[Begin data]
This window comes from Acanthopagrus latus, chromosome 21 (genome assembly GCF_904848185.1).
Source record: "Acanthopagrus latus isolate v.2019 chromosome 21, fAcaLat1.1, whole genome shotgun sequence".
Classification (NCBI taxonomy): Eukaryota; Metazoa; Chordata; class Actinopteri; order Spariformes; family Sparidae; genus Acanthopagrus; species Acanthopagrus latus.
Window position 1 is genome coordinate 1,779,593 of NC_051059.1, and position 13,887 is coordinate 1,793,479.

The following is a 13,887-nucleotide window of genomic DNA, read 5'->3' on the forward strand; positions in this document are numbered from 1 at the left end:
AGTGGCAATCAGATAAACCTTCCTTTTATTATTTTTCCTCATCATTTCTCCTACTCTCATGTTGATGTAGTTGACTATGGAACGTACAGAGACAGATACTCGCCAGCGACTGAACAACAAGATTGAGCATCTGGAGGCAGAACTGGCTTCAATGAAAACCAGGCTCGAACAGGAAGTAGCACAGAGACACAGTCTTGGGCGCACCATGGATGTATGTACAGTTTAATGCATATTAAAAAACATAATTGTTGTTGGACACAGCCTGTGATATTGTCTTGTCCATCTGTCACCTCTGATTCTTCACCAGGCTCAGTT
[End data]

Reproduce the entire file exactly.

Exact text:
This window comes from Acanthopagrus latus, chromosome 21 (genome assembly GCF_904848185.1).
Source record: "Acanthopagrus latus isolate v.2019 chromosome 21, fAcaLat1.1, whole genome shotgun sequence".
Classification (NCBI taxonomy): Eukaryota; Metazoa; Chordata; class Actinopteri; order Spariformes; family Sparidae; genus Acanthopagrus; species Acanthopagrus latus.
Window position 1 is genome coordinate 1,779,593 of NC_051059.1, and position 13,887 is coordinate 1,793,479.

The following is a 13,887-nucleotide window of genomic DNA, read 5'->3' on the forward strand; positions in this document are numbered from 1 at the left end:
AGTGGCAATCAGATAAACCTTCCTTTTATTATTTTTCCTCATCATTTCTCCTACTCTCATGTTGATGTAGTTGACTATGGAACGTACAGAGACAGATACTCGCCAGCGACTGAACAACAAGATTGAGCATCTGGAGGCAGAACTGGCTTCAATGAAAACCAGGCTCGAACAGGAAGTAGCACAGAGACACAGTCTTGGGCGCACCATGGATGTATGTACAGTTTAATGCATATTAAAAAACATAATTGTTGTTGGACACAGCCTGTGATATTGTCTTGTCCATCTGTCACCTCTGATTCTTCACCAGGCTCAGTT